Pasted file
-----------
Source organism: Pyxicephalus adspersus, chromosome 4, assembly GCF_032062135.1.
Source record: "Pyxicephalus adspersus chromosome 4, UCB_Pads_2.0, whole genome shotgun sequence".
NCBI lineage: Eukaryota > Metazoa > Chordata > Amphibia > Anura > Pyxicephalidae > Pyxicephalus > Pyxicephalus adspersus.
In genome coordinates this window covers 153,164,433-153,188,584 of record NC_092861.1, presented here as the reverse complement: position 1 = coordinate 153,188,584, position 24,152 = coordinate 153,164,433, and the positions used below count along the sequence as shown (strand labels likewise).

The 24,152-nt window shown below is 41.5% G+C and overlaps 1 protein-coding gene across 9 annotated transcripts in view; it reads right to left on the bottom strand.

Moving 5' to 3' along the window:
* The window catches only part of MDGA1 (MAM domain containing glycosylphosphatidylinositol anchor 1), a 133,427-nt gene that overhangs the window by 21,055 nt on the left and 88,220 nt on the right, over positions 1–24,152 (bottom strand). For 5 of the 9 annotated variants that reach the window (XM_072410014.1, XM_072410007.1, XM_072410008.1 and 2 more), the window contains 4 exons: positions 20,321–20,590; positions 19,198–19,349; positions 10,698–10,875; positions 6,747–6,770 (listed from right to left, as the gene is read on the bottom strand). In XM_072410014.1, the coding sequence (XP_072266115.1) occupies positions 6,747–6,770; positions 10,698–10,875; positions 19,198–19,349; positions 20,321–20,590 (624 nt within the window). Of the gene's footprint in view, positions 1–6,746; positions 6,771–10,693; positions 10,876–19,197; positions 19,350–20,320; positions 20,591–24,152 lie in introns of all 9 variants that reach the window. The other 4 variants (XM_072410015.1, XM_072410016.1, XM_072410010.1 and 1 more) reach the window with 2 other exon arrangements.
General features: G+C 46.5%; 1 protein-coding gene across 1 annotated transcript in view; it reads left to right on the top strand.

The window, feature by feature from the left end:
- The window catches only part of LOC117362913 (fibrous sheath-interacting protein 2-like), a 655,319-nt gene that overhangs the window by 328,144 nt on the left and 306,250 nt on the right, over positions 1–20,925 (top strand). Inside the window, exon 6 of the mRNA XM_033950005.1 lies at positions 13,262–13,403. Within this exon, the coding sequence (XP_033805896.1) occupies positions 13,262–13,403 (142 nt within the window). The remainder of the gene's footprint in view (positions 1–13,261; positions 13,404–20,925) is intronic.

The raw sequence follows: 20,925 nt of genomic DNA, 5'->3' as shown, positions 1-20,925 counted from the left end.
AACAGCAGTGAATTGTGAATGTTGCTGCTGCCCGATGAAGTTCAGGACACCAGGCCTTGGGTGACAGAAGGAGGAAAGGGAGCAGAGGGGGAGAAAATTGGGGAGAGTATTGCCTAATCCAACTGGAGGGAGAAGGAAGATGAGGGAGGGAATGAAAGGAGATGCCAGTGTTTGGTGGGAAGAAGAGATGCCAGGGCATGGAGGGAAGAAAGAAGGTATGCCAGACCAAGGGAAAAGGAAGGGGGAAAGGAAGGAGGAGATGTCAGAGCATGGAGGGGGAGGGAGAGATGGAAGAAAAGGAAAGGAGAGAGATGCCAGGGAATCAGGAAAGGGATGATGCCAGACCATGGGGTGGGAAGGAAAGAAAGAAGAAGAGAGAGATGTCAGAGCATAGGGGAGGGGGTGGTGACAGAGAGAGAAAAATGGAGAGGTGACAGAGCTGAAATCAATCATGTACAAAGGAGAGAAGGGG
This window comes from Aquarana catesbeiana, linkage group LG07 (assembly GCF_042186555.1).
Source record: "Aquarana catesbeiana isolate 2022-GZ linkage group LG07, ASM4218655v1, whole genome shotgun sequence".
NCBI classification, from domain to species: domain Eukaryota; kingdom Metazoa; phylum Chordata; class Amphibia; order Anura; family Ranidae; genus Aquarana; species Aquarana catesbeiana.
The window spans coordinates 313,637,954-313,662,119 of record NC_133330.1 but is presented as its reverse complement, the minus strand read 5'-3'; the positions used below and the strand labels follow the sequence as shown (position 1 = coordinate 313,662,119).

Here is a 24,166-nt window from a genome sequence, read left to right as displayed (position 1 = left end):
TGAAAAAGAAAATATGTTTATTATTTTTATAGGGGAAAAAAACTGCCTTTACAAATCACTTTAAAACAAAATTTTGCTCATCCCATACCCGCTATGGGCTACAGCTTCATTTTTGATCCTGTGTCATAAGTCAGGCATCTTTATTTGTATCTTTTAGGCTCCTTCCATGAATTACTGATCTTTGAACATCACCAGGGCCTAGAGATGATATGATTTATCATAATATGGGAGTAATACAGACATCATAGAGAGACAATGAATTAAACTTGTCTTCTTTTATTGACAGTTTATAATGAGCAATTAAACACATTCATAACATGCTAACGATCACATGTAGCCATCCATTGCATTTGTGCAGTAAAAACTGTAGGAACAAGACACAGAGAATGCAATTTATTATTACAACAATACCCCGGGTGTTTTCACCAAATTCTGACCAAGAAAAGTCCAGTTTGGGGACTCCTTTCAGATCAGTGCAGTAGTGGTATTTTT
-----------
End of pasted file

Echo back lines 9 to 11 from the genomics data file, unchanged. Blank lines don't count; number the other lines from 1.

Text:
The window, feature by feature from the left end:
- The window catches only part of LOC117362913 (fibrous sheath-interacting protein 2-like), a 655,319-nt gene that overhangs the window by 328,144 nt on the left and 306,250 nt on the right, over positions 1–20,925 (top strand). Inside the window, exon 6 of the mRNA XM_033950005.1 lies at positions 13,262–13,403. Within this exon, the coding sequence (XP_033805896.1) occupies positions 13,262–13,403 (142 nt within the window). The remainder of the gene's footprint in view (positions 1–13,261; positions 13,404–20,925) is intronic.

The raw sequence follows: 20,925 nt of genomic DNA, 5'->3' as shown, positions 1-20,925 counted from the left end.